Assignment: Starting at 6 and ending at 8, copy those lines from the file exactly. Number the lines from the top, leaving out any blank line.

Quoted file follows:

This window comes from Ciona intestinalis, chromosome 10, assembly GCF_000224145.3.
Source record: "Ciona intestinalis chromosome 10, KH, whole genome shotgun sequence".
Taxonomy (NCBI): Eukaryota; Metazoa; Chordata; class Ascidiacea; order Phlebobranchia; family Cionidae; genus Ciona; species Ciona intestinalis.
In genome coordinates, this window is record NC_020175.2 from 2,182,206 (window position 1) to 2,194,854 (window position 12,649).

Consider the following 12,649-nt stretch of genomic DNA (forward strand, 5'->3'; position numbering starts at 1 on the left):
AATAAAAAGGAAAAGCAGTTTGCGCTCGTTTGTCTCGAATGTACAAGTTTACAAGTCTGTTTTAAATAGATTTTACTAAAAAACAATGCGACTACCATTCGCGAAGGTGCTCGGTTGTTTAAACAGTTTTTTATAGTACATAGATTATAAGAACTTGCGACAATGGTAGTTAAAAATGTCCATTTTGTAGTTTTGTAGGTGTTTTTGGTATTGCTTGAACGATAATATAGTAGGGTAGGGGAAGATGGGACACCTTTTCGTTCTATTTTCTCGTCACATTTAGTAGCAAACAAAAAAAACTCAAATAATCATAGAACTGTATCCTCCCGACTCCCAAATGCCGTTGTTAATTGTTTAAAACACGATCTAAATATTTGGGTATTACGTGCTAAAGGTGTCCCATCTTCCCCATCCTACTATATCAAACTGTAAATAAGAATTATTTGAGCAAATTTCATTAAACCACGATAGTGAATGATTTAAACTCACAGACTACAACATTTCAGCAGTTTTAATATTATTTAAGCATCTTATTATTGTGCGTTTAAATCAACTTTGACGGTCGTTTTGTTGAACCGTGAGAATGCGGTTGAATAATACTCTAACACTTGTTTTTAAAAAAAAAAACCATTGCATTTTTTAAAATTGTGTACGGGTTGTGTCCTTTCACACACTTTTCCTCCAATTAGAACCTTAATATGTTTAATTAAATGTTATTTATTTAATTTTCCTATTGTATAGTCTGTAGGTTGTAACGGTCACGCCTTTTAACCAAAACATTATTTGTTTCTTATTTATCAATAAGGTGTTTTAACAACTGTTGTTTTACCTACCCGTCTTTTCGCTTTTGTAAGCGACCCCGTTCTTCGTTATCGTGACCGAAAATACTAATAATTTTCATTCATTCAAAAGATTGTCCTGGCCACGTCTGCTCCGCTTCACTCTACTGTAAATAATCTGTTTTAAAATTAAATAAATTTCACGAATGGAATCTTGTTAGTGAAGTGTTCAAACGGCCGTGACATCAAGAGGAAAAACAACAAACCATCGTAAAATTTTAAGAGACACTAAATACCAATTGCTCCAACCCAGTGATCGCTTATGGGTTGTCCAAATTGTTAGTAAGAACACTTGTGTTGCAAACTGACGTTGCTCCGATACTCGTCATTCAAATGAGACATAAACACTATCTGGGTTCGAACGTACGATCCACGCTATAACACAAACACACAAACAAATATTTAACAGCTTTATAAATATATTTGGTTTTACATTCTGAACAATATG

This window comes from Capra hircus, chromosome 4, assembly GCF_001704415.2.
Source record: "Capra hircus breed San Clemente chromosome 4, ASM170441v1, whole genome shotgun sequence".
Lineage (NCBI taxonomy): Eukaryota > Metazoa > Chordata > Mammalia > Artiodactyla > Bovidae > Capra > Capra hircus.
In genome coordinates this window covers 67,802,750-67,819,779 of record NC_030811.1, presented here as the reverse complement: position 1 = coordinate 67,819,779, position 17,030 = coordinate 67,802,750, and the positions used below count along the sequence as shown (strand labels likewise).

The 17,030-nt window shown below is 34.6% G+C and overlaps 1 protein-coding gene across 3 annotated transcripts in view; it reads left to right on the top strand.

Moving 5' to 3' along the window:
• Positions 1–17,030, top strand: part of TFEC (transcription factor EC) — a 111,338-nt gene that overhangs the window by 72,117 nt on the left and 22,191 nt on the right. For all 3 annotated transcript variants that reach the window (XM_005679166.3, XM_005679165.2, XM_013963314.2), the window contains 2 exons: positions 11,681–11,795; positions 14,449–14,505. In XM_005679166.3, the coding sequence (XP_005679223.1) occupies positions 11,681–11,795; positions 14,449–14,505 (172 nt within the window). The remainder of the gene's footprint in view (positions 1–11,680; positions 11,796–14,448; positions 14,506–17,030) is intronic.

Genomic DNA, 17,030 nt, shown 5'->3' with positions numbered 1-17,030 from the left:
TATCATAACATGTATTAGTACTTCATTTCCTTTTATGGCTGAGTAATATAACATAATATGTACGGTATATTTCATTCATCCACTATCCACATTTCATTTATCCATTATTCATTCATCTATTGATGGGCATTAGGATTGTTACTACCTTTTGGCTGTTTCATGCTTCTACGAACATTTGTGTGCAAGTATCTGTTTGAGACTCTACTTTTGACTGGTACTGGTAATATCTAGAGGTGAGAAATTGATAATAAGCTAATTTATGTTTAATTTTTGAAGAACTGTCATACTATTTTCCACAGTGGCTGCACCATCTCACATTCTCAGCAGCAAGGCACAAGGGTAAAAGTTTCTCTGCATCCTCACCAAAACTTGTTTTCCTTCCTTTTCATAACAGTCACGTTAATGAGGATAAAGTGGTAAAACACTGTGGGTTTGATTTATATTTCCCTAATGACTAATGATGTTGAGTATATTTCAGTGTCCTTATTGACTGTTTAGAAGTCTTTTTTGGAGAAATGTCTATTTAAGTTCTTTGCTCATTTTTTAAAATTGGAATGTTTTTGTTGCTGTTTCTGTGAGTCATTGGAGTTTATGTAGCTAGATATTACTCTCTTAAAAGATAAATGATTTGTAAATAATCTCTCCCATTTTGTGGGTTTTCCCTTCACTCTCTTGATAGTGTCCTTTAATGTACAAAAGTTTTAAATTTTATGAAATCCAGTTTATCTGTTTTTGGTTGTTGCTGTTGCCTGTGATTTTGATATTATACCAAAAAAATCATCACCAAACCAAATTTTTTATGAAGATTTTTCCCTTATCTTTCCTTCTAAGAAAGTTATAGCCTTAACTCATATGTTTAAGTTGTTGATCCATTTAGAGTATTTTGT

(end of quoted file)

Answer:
AATAAAAAGGAAAAGCAGTTTGCGCTCGTTTGTCTCGAATGTACAAGTTTACAAGTCTGTTTTAAATAGATTTTACTAAAAAACAATGCGACTACCATTCGCGAAGGTGCTCGGTTGTTTAAACAGTTTTTTATAGTACATAGATTATAAGAACTTGCGACAATGGTAGTTAAAAATGTCCATTTTGTAGTTTTGTAGGTGTTTTTGGTATTGCTTGAACGATAATATAGTAGGGTAGGGGAAGATGGGACACCTTTTCGTTCTATTTTCTCGTCACATTTAGTAGCAAACAAAAAAAACTCAAATAATCATAGAACTGTATCCTCCCGACTCCCAAATGCCGTTGTTAATTGTTTAAAACACGATCTAAATATTTGGGTATTACGTGCTAAAGGTGTCCCATCTTCCCCATCCTACTATATCAAACTGTAAATAAGAATTATTTGAGCAAATTTCATTAAACCACGATAGTGAATGATTTAAACTCACAGACTACAACATTTCAGCAGTTTTAATATTATTTAAGCATCTTATTATTGTGCGTTTAAATCAACTTTGACGGTCGTTTTGTTGAACCGTGAGAATGCGGTTGAATAATACTCTAACACTTGTTTTTAAAAAAAAAAACCATTGCATTTTTTAAAATTGTGTACGGGTTGTGTCCTTTCACACACTTTTCCTCCAATTAGAACCTTAATATGTTTAATTAAATGTTATTTATTTAATTTTCCTATTGTATAGTCTGTAGGTTGTAACGGTCACGCCTTTTAACCAAAACATTATTTGTTTCTTATTTATCAATAAGGTGTTTTAACAACTGTTGTTTTACCTACCCGTCTTTTCGCTTTTGTAAGCGACCCCGTTCTTCGTTATCGTGACCGAAAATACTAATAATTTTCATTCATTCAAAAGATTGTCCTGGCCACGTCTGCTCCGCTTCACTCTACTGTAAATAATCTGTTTTAAAATTAAATAAATTTCACGAATGGAATCTTGTTAGTGAAGTGTTCAAACGGCCGTGACATCAAGAGGAAAAACAACAAACCATCGTAAAATTTTAAGAGACACTAAATACCAATTGCTCCAACCCAGTGATCGCTTATGGGTTGTCCAAATTGTTAGTAAGAACACTTGTGTTGCAAACTGACGTTGCTCCGATACTCGTCATTCAAATGAGACATAAACACTATCTGGGTTCGAACGTACGATCCACGCTATAACACAAACACACAAACAAATATTTAACAGCTTTATAAATATATTTGGTTTTACATTCTGAACAATATG

This window comes from Capra hircus, chromosome 4, assembly GCF_001704415.2.
Source record: "Capra hircus breed San Clemente chromosome 4, ASM170441v1, whole genome shotgun sequence".